In short, a plain and natural reading of § 586(e)(2) leads to the basic conclusion that a standing trustee is entitled to collect a percentage fee from certain specified amounts. The statute is simply “silent with regard to whether confirmation is a prerequisite to distribution, or what effect pre-confirmation dismissal or conversion may have on the standing trustee's entitlement to her percentage fee.” In re Miranda, 285 B.R. 344 (Table), 2001 WL 1538003, at *2 (10th Cir. BAP Dec. 4, 2001). Section 586(e)'s ambiguity on this point requires consultation with the applicable provisions of the Bankruptcy Code, specifically § 1326(a).11 U.S.C. § 1326(a)
Because § 586(e)(2) is ambiguous, it must be read in conjunction with § 1326(a), which “governs payments and disbursements associated with Chapter 13 plans.” Miranda, 2001 WL 1538003, at *2. Section 1326(a) provides:
(1) Unless the court orders otherwise, the debtor shall commence making payments not later than 30 days after the date of the filing of the plan or the order for relief, whichever is earlier, in the amount
(A) proposed by the plan to the trustee;
(2) A payment made under paragraph (1)(A) shall be retained by the trustee until confirmation or denial of confirmation. If a plan is confirmed, the trustee shall distribute any such payment in accordance with the plan as soon as is practicable. If a plan is not confirmed, the trustee shall return any such payments not previously paid and not yet due and owing to creditors pursuant to paragraph (3) to the debtor, after deducting any unpaid claim allowed under section 503(b).
11 U.S.C. § 1326(a)(1)(A) and (a)(2). The key question raised by this provision is whether a percentage fee collected by the standing trustee is an “amount ... proposedby the plan to the trustee” under § 1326(a)(1)(A) that must be “return[ed] ... to the debtor” when a plan is not confirmed under § 1326(a)(2).
Prior to the enactment of BAPCPA in 2005, § 1326(a) provided:
(1) Unless the court orders otherwise, the debtor shall commence making the payments proposed by a plan within 30 days after the plan is filed.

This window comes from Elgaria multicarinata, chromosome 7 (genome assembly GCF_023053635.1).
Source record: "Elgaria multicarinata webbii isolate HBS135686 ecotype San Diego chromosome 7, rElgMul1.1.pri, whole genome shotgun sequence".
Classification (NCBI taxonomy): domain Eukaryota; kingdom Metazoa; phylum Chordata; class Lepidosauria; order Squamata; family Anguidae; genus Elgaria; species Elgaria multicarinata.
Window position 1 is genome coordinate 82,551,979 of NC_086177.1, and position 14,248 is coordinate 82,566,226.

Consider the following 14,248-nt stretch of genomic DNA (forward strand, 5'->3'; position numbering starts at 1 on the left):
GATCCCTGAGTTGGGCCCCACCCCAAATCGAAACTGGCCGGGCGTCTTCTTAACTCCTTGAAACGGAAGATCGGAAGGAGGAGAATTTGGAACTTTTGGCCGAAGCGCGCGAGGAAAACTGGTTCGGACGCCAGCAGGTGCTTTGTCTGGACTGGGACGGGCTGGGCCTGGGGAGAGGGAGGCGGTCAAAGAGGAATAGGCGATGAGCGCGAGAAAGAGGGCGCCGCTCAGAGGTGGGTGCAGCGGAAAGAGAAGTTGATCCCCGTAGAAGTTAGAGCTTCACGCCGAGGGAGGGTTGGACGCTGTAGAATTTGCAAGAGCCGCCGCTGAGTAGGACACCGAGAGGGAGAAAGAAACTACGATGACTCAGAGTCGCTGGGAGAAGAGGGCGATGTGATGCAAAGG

(2) A payment made under this subsection shall be retained by the trustee until confirmation or denial of confirmation of a plan. If a plan is confirmed, the trustee shall distribute any such payment in accordance with the plan as soon as practicable. If a plan is not confirmed, the trustee shall return any such payment to the debtor, after deducting any unpaid claim allowed under section 503(b) of this title.
11 U.S.C. § 1326(a) (2004) (emphasis added). The Court does not find these changes material to the issue before it and hence cases interpreting the pre-BAPCPA version of § 1326(a) retain their vitality.
The crux of the Debtors' argument is that the percentage fee is “proposed” when formulating a Chapter 13 plan and is therefore included in the phrase “amount ... proposed by the plan” under § 1326(a)(1)(A). They urge the Court to adopt the reasoning stated in In re Acevedo, 497 B.R. 112 (Bankr.D.N.M.2013), an en banc decision supporting their position. 497 B.R. at 119–22. In contrast, the trustees take the position that the percentage fee is not an amount “proposed by the plan.” While the U.S. Trustee concedes that this phrase is ambiguous, both trustees emphasize that payment of the fee is mandatory and fixed by § 586(e). Because the percentage fee must always be paid, the trustees reason that the fee is not “proposed” by the plan because that term generally connotes discretion or choice. Under the trustee's interpretation, the phrase “proposed by the plan” only includes that portion of the Debtors' payments to the standing trustee allocated for ultimate distribution to creditors, and does not include the fee portion.
The Court disagrees with the trustees' interpretation based on the reasoning of Acevedo. The Court “finds that the ordinary and natural meaning of the phrase ‘the amount proposed by the plan to the trustee’ is whatever amount will be paid to the trustee under the plan,” which includes the percentage fee. Id. at 119. As explained in Acevedo:
... [W]hile ... the fee percentage is fixed as set forth in § 586(e), the actual dollar amount of the fee is not fixed. Instead, the dollar amount of the fee depends on the size of the debtor's monthly lump sum plan payment. Often, the debtor files a plan proposing a smaller monthly plan payment (which would result in a smaller trustee's fee), while the trustee objects and argues that the monthly payment should be larger. The fee the trustee actually collects can vary significantly, depending on the outcome of the dispute over the size of the monthly plan payment. Thus, although the fee percentage is mandated, the debtor nevertheless ‘proposes' the amount of the monthly fee when she files her plan.
497 B.R. at 120. This means that the while the percentage fee is mandated by statute, the debtor “proposes” the exact amount of the monthly payment upon filing her plan under § 1326(a)(1)(A). Id. Consequently, when a case is dismissed prior to confirmation, the fee, along with the funds earmarked for creditors, must be refunded to the debtors under § 1326(a)(1)(B). Id. at 122.